McAdam: With GM change, philosophies remain

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McAdam: With GM change, philosophies remain

BOSTON -- In the most obvious sense, Theo Epstein and Ben Cherington have very different tasks facing them.

The former, introduced as president of baseball operations for the Chicago Cubs, will be charged with essentially repeating for his new team what he did twice for his former club: winning a World Series after decades without one.

The latter, formally unveiled as the new general manager of the Red Sox Tuesday, must return his team to contention after two straight seasons out of the playoffs. While he's at it, Cherington has to restore some luster to a franchise which dirtied itself with a September implosion and the revelation that a handful of its players were less than focused as the team nose-dived out of the playoffs.

Both have their hands full.

But perhaps what was most striking about their press conferences Tuesday -- held some 900 miles and several hours apart -- was the similarity of their messages.

Though the two have widely different agendas and responsibilities -- Epstein isn't even going to be his own GM -- it was interesting to hear them emphasize the same priorities.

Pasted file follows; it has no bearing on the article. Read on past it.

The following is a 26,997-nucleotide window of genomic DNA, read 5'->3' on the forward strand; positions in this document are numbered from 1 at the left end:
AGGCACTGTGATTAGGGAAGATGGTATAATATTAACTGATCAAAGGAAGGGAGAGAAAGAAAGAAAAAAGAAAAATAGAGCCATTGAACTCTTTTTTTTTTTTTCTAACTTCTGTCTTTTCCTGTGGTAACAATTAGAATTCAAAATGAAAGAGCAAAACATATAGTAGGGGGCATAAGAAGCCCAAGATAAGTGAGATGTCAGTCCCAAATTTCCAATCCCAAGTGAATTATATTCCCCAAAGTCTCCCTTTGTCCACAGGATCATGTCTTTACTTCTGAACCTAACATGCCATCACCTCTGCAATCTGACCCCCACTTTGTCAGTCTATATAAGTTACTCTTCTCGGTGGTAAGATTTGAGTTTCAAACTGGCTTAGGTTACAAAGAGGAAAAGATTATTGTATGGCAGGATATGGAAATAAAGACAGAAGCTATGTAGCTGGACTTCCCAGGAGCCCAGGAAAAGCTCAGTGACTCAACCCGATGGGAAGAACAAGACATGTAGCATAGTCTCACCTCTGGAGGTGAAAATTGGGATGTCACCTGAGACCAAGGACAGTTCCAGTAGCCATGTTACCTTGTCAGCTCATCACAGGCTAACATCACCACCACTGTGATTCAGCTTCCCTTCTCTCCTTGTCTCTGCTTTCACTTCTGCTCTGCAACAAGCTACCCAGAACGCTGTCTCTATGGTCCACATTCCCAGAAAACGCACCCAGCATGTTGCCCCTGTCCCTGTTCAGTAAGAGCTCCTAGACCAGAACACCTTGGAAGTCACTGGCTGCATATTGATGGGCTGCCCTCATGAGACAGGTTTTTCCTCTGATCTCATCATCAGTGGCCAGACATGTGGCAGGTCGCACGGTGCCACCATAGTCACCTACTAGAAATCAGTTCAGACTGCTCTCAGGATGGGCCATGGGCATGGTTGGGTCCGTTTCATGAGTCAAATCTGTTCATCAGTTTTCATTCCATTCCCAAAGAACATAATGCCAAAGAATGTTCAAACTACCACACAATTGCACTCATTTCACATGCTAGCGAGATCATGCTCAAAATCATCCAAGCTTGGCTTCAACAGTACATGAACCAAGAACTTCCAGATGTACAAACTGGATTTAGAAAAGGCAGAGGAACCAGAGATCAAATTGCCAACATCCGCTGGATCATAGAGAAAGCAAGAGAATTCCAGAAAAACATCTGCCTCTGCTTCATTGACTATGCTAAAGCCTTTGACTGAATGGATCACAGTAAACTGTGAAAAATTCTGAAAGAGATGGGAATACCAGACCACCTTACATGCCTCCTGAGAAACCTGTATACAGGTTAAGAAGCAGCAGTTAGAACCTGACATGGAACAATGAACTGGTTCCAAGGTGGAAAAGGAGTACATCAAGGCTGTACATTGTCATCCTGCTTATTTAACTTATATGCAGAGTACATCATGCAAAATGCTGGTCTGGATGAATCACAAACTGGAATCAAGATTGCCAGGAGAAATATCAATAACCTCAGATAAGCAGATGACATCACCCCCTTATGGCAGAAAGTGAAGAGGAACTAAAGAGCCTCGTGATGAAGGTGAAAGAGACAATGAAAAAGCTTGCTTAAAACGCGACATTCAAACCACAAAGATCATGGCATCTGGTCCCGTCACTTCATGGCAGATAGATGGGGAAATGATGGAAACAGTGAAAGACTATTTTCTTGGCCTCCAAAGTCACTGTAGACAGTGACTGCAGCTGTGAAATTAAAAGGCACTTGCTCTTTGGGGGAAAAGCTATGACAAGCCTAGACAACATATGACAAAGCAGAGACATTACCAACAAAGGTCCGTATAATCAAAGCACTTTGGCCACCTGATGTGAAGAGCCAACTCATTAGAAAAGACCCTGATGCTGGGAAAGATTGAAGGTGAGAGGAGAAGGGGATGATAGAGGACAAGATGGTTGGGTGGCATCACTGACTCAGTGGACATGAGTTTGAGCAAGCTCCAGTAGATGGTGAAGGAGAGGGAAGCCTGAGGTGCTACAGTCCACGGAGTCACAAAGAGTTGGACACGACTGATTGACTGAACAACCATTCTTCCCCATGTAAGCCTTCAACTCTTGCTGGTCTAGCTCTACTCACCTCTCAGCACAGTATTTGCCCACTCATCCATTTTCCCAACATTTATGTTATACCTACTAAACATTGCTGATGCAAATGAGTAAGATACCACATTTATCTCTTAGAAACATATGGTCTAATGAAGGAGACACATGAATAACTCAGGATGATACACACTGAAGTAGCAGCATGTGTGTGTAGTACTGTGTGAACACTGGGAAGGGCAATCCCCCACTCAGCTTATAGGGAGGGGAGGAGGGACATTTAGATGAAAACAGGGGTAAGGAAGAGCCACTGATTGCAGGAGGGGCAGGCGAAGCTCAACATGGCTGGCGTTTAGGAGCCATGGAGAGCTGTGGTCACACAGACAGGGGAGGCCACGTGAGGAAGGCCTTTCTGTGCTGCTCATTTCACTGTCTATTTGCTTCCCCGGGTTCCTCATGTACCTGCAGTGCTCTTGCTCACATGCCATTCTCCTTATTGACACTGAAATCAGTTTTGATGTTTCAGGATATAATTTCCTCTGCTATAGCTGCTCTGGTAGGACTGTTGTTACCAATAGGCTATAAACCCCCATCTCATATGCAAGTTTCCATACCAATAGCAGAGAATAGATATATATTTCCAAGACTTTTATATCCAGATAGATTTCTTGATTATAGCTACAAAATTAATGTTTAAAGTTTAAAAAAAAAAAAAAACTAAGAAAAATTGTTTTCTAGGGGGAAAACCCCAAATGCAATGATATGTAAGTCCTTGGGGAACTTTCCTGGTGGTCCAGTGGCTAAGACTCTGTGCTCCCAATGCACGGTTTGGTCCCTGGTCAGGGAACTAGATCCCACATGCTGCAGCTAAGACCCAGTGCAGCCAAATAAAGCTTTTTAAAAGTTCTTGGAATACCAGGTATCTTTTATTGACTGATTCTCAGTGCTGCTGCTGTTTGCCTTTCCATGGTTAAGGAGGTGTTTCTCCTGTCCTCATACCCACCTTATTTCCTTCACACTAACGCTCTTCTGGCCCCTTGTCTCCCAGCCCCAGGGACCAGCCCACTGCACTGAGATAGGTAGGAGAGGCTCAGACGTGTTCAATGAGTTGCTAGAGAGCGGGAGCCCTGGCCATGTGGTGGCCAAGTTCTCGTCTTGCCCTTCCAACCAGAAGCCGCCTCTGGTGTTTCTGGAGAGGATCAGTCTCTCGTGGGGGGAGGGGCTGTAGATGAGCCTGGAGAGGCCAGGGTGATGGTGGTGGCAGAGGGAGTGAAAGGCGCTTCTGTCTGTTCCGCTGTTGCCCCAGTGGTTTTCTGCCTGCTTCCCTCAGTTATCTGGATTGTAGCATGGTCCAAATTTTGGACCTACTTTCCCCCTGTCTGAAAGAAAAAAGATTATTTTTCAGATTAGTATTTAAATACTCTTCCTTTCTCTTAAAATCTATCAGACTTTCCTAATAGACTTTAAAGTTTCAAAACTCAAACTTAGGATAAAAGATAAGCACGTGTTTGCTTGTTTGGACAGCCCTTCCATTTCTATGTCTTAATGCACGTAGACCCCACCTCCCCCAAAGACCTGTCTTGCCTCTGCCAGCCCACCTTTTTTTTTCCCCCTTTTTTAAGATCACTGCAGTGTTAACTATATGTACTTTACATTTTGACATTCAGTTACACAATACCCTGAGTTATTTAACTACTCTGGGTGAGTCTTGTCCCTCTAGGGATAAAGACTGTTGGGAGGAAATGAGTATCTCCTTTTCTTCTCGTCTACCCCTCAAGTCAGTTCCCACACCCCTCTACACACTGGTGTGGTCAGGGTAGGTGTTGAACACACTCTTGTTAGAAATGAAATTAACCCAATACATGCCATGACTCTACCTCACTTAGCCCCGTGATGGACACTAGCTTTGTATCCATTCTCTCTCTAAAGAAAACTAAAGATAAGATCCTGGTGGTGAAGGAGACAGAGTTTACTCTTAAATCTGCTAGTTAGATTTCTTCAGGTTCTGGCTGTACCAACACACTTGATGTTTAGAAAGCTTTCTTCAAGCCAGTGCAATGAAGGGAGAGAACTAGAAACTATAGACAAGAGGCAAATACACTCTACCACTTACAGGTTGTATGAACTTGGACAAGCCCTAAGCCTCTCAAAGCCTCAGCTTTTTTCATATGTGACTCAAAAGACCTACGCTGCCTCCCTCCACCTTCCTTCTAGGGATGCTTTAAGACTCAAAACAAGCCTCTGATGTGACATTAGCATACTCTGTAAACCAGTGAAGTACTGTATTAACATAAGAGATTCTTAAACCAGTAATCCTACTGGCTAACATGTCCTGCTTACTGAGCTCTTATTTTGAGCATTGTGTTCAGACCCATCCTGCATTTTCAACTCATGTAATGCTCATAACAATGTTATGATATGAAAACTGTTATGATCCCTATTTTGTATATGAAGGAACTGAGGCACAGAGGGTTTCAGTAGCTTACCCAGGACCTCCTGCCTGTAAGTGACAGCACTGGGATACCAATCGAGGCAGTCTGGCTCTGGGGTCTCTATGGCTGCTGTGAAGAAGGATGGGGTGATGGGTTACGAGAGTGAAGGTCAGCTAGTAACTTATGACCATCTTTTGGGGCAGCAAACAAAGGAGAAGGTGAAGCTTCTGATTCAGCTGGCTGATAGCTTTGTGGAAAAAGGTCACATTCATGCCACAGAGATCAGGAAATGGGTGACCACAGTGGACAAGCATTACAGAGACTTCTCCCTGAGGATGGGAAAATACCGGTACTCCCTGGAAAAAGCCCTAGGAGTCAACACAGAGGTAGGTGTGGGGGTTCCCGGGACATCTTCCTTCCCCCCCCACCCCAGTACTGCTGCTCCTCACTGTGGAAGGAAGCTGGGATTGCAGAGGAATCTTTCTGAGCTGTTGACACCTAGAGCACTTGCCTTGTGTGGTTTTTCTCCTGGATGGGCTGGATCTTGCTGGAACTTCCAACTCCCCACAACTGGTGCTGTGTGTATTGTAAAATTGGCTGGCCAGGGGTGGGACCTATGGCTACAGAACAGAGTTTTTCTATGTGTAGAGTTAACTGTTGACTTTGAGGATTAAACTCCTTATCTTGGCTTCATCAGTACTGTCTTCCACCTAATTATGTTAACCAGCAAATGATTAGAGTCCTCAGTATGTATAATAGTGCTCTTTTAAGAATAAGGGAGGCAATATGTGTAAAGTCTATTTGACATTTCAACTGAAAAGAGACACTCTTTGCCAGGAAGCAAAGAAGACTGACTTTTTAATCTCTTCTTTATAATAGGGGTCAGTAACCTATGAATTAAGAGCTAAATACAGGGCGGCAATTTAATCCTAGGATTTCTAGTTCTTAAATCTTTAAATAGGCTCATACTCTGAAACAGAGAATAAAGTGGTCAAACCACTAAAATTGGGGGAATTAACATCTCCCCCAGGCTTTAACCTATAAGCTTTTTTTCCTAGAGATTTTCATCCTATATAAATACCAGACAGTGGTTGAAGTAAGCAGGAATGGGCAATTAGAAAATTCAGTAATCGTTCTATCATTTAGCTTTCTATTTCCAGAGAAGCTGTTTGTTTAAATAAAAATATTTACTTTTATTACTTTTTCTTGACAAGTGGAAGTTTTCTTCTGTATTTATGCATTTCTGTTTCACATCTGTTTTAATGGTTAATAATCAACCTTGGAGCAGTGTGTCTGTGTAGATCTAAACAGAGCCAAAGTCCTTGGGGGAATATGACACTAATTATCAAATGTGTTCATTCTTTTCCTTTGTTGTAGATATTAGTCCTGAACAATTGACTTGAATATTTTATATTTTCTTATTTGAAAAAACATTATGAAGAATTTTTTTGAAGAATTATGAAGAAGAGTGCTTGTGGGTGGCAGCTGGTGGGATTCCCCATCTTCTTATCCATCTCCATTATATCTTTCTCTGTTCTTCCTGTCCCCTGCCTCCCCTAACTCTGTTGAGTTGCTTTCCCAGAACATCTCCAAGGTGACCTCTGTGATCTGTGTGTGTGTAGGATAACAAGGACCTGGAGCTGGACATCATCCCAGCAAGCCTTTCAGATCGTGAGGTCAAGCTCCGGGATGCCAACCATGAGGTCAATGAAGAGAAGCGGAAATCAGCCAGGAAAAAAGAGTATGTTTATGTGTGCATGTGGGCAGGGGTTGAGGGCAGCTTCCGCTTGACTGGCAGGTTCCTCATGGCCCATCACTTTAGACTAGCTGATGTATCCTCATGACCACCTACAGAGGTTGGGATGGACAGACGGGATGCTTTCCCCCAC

Both spoke about the overriding importance of scouting and player development. Both noted the need to utilize both traditional scouting combined with analytical methods. And both emphasized the need to work collaboratively with others in their organizations.

In other words, those expecting a wholesale change in philosophy, or some seismic shift in approach between the former Red Sox general manager and his replacement, are probably going to be disappointed.

To be sure, the two are different. Epstein is more of an extrovert and Cherington tends to be more on the subdued side. But both have the same basic approaches to the job.

It's been noted ever since it became known that Epstein was leaving and Cherington would be promoted as his replacement that Cherington brings a more varied resume to the job than did Epstein in November 2002, and that's undoubtedly true.

It's also true that Cherington has a more extensive scouting background than Epstein had. And Cherington was asked about other general managers whom he admired, he immediately mentioned former Minnesota GM Terry Ryan, who came from a scouting background.